What would have developed out of this new flourishing of trade is impossible to determine, as it was soon crushed by the rise of the Dragon Priests and their empire. During this time, trade was more or less controlled by the Dragon Priests. The mainland fell first, but eventually most of Reshalia fell as well, with the Merchant Council either fleeing to Surlaenis or appearing to support the new regime.
The local trading guilds either supported the Dragon Priests, or soon found themselves with new leaders who did. This would of course lead to some resentment of traders in some areas for their seeming collaboration, but there was really little choice given to them.
For the ordinary people, life must have gone on much as normal. There were undoubtedly incidents that are best left unmentioned during the reign of the Dragon Priests, but life went on. There were pockets of territory that successfully held out against the Dragon Priests, but these areas were cut off, making trade there virtually impossible, in most cases even on a local scale.
After ruling for about 200 years, the Dragon Priests were overthrown, and once again trade tried to renew itself from the ashes. On Reshalia, it is the remaining merchant families who overthrow the Dragon Priests, thus re-establishing the control of the province by way of the Council of Advisors and its Patriarchs. On the mainland, the local guilds again tried to establish and maintain some semblance of control over their areas. For the next 50 years trade expanded, but with the conflicting laws and restrictions the process was slow and erratic at best. Conflicts in various areas contributed to the slow development of trade, most notably the war between Therengia and Kwarlog.
Sometime around 65 AV, the leader of the Trade guild in the Crossing, Syndic Arnile Hanskwin, began to realize that things had to change. He was a scholar as well as a successful merchant, and his studies led him to believe that the confusion and multitude of local trade restrictions had contributed to the conquest by the Dragon Priests. He believed that if there had been a more unified Trade Guild, perhaps the Five Provinces of Zoluren, Therengia, Ilithi, Qi, and Forfedhdar would not have been conquered. There was danger in too much control however, as evidenced by the fall of the Seven Star Empire and the role in that which the great trading families had played, albeit indirectly, in that. It was obvious to him that what was needed was an overarching Trade Guild that would allow for the relatively efficient flow of goods, while allowing open entry into the field by any who chose to become a member of the guild. Never again should one small group of people control the trade of the entire continent.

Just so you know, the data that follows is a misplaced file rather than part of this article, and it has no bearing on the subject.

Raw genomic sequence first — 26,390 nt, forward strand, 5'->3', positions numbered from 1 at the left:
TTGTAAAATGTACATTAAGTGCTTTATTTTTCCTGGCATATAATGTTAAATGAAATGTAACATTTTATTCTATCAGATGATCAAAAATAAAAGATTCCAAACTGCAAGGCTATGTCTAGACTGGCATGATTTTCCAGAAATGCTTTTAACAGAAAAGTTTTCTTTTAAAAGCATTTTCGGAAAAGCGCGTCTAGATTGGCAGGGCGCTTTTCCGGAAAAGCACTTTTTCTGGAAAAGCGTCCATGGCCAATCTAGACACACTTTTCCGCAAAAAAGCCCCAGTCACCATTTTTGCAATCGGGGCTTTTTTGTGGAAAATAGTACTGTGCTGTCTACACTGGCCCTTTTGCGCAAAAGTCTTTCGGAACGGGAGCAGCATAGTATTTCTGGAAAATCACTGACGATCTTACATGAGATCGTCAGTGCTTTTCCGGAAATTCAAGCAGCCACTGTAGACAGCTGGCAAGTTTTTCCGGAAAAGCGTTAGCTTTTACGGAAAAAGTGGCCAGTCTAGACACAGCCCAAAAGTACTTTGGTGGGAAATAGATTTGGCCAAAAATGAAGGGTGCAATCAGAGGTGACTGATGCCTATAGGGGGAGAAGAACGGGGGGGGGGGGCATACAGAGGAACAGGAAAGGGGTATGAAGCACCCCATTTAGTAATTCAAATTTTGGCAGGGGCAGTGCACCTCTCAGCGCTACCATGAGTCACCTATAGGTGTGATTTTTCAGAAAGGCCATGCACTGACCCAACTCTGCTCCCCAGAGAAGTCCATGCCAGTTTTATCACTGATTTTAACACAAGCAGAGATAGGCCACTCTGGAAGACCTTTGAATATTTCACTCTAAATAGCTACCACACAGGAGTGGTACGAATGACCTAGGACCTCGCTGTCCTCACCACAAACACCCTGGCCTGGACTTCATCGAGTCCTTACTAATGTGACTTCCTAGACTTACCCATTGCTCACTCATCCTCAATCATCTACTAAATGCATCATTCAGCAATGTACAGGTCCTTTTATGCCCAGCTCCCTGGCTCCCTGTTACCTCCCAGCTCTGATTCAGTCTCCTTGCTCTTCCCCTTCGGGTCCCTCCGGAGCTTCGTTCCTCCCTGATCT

Over the next 10 years he developed a set of ideas that he felt would best balance out the needs of the individual trader, or group of traders, and the good of the population as a whole. In 75 AV he sent out invitations to the heads of all the local trade guilds, inviting them to come to Crossing to discuss his ideas. It took several years, but eventually all the local guilds agreed to send a representative to discuss these ideas and perhaps take action. Even the merchant families of Reshalia agreed, perhaps more to keep an eye on what the mainlanders were doing than any real agreement with Syndic Hanskwin's ideas.
In 77 AV the meeting began, and from the beginning the Reshalian representatives were disruptive. One of the key ideas discussed was that of curbing the influence of great families or large companies that might someday begin to rise. Syndic Hanskwin's belief was that the excessive concentration of wealth and power in the hands of relatively few families had contributed to the decline and collapse of the Seven Star Empire, which in turn led to the death and destruction that followed for the next 250 years. Needless to say, the Reshalian delegates did not find this idea a pleasant one. As the meeting progressed over the next few months, more and more consensus was reached on the proposals, which eventual developed into the structure and function of the Traders Guild as it is known today.
A system of contracts was established to ensure that needed goods would be available in all the trading centers. It was felt that this would serve a two- fold purpose. First it would help maintain stability and secondly would allow for an apprenticeship of sorts for those wishing to get a start in trade. With the funds generated in guild shipments, a new trader would be able to branch off into other areas and seek to make his fortune. This contract system would also ensure that there would always be new traders coming up, virtually eliminating the possibility of a single family coming to dominate basic trade, with the attendant problems that situation would create. The basic restrictions on some trade related activities were developed at this time so that a certain level of dedication to the guild had to be demonstrated before the benefits could be enjoyed.